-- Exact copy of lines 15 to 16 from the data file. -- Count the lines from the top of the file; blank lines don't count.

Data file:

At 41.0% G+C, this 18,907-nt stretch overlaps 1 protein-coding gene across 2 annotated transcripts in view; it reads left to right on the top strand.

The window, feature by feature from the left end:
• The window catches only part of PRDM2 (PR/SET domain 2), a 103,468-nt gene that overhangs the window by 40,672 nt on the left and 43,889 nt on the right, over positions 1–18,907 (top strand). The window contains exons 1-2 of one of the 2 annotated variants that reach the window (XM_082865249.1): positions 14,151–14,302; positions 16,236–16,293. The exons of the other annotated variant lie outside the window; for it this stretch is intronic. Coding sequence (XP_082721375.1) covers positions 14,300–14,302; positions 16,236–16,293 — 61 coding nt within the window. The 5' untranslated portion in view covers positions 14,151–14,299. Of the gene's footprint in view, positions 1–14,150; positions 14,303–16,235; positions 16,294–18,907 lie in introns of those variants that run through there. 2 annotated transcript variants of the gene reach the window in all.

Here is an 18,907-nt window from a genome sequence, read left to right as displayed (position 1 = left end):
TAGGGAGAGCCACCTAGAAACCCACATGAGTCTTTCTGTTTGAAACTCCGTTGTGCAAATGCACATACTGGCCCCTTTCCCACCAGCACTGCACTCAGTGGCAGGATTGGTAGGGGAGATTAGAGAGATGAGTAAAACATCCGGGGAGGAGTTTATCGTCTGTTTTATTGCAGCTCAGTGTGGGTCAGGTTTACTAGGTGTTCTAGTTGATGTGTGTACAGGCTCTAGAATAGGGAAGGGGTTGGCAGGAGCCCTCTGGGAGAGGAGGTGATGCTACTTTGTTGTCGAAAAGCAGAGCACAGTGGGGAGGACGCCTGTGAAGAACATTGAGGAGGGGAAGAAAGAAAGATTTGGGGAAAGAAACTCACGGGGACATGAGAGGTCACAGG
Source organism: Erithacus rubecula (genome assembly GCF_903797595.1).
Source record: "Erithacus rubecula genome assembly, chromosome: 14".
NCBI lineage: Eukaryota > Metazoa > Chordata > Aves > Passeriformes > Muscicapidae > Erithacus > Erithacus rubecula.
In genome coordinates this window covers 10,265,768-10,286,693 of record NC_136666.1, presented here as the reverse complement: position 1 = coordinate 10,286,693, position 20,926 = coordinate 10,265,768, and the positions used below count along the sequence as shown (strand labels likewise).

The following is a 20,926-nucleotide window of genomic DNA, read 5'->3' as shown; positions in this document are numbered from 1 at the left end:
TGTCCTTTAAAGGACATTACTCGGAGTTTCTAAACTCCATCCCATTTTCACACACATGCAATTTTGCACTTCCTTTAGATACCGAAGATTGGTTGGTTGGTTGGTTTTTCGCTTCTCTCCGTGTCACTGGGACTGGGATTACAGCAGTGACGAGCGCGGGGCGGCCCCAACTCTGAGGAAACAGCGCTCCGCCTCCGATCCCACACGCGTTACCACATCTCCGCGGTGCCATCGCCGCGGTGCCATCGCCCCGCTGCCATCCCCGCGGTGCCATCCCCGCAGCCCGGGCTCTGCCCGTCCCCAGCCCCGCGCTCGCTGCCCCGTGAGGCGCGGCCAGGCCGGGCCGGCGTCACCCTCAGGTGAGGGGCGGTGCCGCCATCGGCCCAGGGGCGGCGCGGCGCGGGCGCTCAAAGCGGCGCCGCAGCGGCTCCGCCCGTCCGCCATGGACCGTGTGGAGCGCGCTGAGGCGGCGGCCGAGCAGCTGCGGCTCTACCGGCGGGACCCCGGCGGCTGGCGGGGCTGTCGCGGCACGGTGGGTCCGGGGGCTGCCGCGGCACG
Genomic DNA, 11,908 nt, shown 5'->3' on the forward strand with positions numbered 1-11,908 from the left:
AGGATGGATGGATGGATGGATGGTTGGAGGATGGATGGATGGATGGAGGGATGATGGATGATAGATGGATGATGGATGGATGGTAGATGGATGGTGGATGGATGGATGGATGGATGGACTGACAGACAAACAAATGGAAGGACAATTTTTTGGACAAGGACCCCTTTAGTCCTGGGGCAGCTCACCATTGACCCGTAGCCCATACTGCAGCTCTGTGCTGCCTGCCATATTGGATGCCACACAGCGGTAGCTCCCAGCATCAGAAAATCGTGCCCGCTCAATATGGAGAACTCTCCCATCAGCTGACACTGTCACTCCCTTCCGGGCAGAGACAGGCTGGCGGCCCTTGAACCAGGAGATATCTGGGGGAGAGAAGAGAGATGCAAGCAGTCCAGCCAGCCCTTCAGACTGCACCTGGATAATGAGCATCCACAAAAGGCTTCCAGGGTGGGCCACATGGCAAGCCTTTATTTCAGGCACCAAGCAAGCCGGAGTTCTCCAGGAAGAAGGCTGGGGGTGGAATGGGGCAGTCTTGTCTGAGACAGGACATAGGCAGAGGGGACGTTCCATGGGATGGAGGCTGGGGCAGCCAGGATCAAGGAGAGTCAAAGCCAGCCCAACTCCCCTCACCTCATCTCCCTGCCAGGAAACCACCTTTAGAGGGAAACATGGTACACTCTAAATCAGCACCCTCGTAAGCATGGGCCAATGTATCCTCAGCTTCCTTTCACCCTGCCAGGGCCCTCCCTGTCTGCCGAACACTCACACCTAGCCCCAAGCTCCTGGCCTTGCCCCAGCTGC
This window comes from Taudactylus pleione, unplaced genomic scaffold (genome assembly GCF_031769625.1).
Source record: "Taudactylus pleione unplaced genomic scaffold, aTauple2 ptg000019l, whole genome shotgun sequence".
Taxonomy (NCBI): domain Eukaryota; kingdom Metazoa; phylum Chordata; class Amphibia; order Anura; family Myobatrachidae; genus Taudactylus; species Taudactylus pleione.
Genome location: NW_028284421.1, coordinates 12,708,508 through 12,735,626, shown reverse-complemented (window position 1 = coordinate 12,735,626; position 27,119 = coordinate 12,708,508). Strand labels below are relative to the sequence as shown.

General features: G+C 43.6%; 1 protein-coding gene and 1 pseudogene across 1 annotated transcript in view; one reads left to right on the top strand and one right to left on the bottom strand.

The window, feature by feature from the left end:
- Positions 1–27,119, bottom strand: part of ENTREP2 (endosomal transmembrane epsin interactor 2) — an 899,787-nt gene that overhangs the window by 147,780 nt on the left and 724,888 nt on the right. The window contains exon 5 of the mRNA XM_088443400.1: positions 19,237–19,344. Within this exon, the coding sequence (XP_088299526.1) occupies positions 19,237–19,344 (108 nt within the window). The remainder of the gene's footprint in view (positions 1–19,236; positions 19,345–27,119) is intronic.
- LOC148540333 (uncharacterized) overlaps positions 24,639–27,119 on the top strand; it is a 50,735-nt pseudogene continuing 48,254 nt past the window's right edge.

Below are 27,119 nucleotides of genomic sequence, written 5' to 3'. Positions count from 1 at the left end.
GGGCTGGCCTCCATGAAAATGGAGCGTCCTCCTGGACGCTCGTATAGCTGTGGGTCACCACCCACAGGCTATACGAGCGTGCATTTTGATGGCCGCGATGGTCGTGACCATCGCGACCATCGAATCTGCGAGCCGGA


Source record: "Taudactylus pleione unplaced genomic scaffold, aTauple2 ptg000019l, whole genome shotgun sequence".
Taxonomy (NCBI): domain Eukaryota; kingdom Metazoa; phylum Chordata; class Amphibia; order Anura; family Myobatrachidae; genus Taudactylus; species Taudactylus pleione.